The first time I went snowmobiling, I wore a nice thick layer of thermal underwear
under some cotton sweat pants and a hoodie sweatshirt. It was pretty cold outside and I had heard that, while snowmobiling, the wind chill factor can make things even frostier. I had also purchased what I thought was the perfect snowmobile suit. It was one piece suit that zipped up the front and was about an inch thick with insulation. I didn't have any special snow boots so I just wore my hiking boots with some extra thick socks. All set right? Well, not everything worked out for me as I had planned.
When we hit the trail, I was sure warm. In fact, I wore the one piece suit along for the ride to the trail so by the time I got out of the truck, I was beginning to sweat a little. We hadn't snowmobiled long before I found myself stuck in a deep snowbank. I didn't think it was a big deal until I started trying to dig the 500+ lb. machine out. After some time and with a lot of help from my friend I found myself unstuck and sitting on my snowmobile with a cloud of steam rising from my head. I was now hot, sweaty, and exhausted. Also, snow had gotten packed all down into my boots so my feet were now wet. Without drawing this experience out too long, I did have a blast snowmobiling. But, in the end, my rear was soaked, my feet were frozen, and all of that warm thermal underwear I had put on was completely wet with sweat making my entire body chilled to the bone.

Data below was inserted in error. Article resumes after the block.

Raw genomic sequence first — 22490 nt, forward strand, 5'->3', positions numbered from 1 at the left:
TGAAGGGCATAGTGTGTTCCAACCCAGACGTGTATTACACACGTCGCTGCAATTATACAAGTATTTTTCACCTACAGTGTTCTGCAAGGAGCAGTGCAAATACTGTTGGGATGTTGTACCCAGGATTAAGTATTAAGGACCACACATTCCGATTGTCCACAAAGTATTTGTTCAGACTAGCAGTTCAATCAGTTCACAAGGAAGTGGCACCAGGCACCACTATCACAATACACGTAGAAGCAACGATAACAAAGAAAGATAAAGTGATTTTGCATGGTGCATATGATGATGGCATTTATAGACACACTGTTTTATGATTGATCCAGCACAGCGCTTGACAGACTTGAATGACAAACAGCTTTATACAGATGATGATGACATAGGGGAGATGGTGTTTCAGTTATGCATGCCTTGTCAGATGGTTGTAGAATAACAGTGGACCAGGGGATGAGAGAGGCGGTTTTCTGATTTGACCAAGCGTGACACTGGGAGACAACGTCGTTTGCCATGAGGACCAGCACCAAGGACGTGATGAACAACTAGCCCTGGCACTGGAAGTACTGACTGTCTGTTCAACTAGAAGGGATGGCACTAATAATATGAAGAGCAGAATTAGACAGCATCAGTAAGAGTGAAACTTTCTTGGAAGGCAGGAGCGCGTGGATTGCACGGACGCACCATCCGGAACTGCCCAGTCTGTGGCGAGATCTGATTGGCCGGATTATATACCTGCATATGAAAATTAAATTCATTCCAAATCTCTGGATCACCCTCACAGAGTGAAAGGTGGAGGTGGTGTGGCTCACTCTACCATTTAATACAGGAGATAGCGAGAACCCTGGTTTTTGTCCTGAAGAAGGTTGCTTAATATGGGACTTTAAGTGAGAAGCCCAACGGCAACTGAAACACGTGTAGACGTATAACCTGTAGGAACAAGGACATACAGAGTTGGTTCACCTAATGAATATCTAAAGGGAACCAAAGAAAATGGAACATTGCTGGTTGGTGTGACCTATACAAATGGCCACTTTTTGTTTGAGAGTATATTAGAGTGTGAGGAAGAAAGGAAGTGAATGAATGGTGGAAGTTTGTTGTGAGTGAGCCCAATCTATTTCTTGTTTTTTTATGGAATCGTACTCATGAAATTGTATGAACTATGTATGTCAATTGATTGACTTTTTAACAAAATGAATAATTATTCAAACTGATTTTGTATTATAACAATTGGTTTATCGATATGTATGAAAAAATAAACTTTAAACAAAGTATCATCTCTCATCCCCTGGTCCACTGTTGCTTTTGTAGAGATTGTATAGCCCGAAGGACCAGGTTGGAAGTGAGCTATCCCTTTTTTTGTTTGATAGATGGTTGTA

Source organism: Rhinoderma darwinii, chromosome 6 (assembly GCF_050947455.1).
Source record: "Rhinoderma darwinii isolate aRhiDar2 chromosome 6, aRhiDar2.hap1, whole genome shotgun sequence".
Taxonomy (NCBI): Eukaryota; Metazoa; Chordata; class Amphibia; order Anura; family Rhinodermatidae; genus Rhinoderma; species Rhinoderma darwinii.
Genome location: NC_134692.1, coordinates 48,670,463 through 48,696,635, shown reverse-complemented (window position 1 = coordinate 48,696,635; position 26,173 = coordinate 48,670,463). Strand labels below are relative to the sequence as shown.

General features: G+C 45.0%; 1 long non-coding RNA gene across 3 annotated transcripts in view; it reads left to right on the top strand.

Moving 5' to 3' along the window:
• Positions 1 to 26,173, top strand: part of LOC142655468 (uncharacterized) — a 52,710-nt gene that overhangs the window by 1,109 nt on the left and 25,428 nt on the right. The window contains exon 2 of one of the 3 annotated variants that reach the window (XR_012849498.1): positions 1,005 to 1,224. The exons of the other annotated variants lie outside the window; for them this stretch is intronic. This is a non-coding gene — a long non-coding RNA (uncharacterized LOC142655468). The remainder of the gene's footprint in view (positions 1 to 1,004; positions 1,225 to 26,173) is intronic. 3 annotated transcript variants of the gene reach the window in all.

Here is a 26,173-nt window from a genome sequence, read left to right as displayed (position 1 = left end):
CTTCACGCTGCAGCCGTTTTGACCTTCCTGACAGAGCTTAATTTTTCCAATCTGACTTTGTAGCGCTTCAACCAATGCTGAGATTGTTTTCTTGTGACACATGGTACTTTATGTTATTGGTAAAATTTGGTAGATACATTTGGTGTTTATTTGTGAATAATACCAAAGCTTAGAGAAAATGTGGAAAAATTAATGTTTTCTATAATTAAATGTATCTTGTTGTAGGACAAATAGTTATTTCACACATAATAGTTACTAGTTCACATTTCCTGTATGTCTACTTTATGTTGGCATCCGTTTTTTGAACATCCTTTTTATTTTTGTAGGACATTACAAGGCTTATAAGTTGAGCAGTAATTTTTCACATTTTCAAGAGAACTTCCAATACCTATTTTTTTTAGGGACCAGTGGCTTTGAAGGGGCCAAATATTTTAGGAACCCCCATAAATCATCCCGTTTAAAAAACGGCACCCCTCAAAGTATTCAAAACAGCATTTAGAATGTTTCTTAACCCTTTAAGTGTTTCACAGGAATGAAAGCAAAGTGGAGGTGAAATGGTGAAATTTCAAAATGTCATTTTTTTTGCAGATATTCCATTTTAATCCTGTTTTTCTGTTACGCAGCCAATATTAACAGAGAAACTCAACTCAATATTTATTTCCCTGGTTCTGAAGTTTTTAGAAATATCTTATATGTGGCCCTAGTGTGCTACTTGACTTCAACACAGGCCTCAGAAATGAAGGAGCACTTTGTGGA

So, here are some tips to avoid these pitfalls. First, wear layers that are easy to remove. Many snowmobile pants have full zippers down the legs so that you can remove them easily. Second, do not wear anything cotton. Wear polypropylene underwear
or some other synthetic quick drying underwear so that after you're done sweating from digging your machine out, you dry out quickly. Third, your outer layer should be waterproof and breathable. If it isn't, you rear will be soggy and cold. Lastly, you will want to wear boots that have waterproof soles. You will also want to make sure they come up to at least mid calf so that you can pull your pants down over them. While you are sitting on a snowmobile, your pant legs will ride up exposing your calves to the cold.
A few other helpful tips include wearing a helmet with a face shield. If you don't have a face shield, you will want to wear a windstopper balaclava
or something similar that will completely block the wind from your face. The cold combined with the wind from riding can really freeze your skin.